Most folks consider their fireplaces and chimneys to be indestructible parts of their home that require little or no maintenance. While masonry work is generally as close to maintenance-free as you can get, fireplaces and chimneys are more than just works of masonry: they are a part of your home's heating system, which must effectively exhaust fumes from your fireplace, furnace and water heater.
Relatively minor but regular maintenance efforts can help your chimney operate safely for an indefinite period of time. In the U.S., many people are poorly informed about the importance of basic chimney maintenance. This lack of understanding causes a substantial number of preventable deaths and injuries each year.
Beyond the safety issue, neglect of chimneys leads to very expensive major repairs that would not be necessary if the chimney were properly maintained.
The three most serious problems that result from poorly maintained chimneys are:
- Carbon monoxide poisoning
- Chimney fires
- Premature failure of the fireplace and chimney
Carbon Monoxide Poisoning
Carbon monoxide poisoning claims about 4,000 lives a year in the U.S., and a significant number of these deaths are the result of poorly maintained chimneys. In addition, about 10,000 people are made ill by lower levels of exposure to carbon monoxide.
Carbon monoxide is a by-product of combustion. The less complete the burning (combustion), the more carbon monoxide is generated. Gas hot water heaters, gas and oil furnaces, fireplaces, and wood stoves all generate carbon monoxide.
One of the reasons carbon monoxide is so deadly is that you generally can't see or smell it: rarely do its victims have any warning. Low levels of poisoning tend to cause flu-like symptoms, so that people think they are just catching a cold. More advanced poisoning can cause vomiting and headaches and even death. Carbon monoxide is deadly because it tricks the body into thinking it is oxygen. The body actually prefers carbon monoxide, choosing it over oxygen when both are present in the atmosphere.
Once in the body, carbon monoxide goes everywhere in the body, including the brain. Children, in particular, are quite susceptible to brain damage after relatively low levels of exposure.
With chimneys, fireplaces and furnaces, most carbon monoxide problems occur because of improper exhausting of fumes. Such problems are almost entirely avoidable through regular professional chimney inspection.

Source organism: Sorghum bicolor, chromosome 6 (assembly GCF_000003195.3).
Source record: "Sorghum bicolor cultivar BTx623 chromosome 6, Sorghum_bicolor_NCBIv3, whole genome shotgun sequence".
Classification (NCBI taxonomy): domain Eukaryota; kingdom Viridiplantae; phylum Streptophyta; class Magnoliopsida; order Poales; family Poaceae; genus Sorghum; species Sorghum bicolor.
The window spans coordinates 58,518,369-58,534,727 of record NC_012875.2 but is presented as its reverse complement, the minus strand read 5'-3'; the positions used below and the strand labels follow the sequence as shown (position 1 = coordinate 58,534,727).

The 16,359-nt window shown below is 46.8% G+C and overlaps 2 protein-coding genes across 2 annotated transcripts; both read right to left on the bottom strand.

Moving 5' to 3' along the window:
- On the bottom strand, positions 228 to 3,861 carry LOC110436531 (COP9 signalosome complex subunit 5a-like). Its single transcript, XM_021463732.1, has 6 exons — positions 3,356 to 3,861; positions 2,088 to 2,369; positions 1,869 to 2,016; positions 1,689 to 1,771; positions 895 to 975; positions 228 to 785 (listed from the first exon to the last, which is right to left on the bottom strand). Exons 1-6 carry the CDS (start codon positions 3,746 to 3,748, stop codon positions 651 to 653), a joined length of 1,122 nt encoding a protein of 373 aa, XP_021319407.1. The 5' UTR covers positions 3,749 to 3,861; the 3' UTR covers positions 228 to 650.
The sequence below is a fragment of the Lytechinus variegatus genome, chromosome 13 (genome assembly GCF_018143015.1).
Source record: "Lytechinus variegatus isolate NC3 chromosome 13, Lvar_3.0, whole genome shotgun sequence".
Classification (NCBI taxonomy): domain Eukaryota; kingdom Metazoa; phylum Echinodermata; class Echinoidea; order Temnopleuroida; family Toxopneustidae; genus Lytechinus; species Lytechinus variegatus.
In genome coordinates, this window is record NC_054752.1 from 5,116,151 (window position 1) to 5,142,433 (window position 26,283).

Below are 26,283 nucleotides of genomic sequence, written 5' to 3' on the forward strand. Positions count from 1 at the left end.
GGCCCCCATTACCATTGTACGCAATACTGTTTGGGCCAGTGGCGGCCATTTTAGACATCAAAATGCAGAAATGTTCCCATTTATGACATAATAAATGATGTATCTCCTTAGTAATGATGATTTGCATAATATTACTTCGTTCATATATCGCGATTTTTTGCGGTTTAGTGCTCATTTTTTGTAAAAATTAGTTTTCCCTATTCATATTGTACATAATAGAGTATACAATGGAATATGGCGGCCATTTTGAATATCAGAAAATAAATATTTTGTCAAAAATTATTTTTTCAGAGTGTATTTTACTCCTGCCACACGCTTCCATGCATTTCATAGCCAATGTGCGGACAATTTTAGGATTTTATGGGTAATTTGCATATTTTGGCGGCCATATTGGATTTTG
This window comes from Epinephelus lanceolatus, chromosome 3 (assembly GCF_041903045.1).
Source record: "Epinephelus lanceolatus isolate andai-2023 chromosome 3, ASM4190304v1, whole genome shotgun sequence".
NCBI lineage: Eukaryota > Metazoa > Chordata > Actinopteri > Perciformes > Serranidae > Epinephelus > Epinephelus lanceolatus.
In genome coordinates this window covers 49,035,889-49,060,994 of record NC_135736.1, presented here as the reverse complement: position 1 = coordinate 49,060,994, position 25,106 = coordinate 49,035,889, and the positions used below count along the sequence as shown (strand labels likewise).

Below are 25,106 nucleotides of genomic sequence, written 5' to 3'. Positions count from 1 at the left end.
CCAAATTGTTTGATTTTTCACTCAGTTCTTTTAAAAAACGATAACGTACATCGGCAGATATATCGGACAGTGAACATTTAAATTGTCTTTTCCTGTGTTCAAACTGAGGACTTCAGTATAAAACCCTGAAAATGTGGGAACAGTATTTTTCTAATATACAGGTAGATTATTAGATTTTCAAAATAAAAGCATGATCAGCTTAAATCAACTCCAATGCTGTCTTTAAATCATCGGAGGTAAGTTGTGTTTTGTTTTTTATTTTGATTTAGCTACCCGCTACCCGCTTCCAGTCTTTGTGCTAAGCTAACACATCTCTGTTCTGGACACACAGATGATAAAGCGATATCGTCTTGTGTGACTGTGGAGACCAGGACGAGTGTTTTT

Another major threat posed by inadequate maintenance is chimney fires. As fires burn, they generate smoke. As the smoke rises up the chimney, it comes into contact with the relatively cooler interior of the chimney (the flue), where some of the smoke condenses, like steam on a glass of cold water. The resulting condensed smoke is called creosote. Creosote is a black or brown gummy substance that builds up on the flue. Once a sufficient amount of creosote builds up, it can catch fire. The resulting chimney fire can range from being barely noticeable to being so dramatic that it sounds like a low flying jet.
The danger in chimney fires comes from the extremely high temperatures generated, which can severely damage the mortar in the chimney and even ignite nearby burnable surfaces. The first fire in a chimney may not even be noticed or, if noticed, may instill a false confidence in the owner (noticing that they had one chimney fire and seeing no harm done, they conclude that the hazard doesn't apply to their circumstances).
In many cases, the first chimney fire can cause cracks and loosen mortar joints that then provide the next fire with an avenue to reach the roof timbers and other combustible materials.
Typically, chimney fires that spread to the rest of the house do so very quickly and consume the entire house before being brought under control. The high temperatures cause them to spread extremely fast, often trapping people in upper story bedrooms.
A third major danger from poorly maintained chimneys is failure of the basic structure itself. As discussed above, chimney fires can damage the mortar joints and cause cracks that crumble further with continued "small" chimney fires.
Even before the second chimney fire has the opportunity to penetrate the cracks caused by the first, carbon monoxide can escape the chimney and leak into the living quarters of the home. Brain damage and death can occur before anyone has even noticed a problem.
As frightening and fierce as the potential fireplace and chimney hazards are, they are almost entirely preventable. The Chimney Safety Institute recommends that homeowners who light fires in their fireplaces three or more times a week during the heating season should have their chimneys inspected and cleaned once a year.
If unseasoned wood is burned in the fireplace, twice-a-year cleaning and inspection may be necessary, because unseasoned wood usually burns at a lower temperature than seasoned wood, causing more smoke and therefore more creosote.
Some people assume that because they don't have fires continuously during the winter, they don't have to worry too much about creosote buildup. This may be far from the truth. The colder the flue, the greater the condensation, so creosote buildup is the greatest at the beginning of a fire, in the time before the flue has fully heated up.
The Chimney Safety Institute also recommends that if you use the chimney, wood stove, or free-standing fireplace less than three times a week, you should have the chimney inspected at least once a year and cleaned if necessary.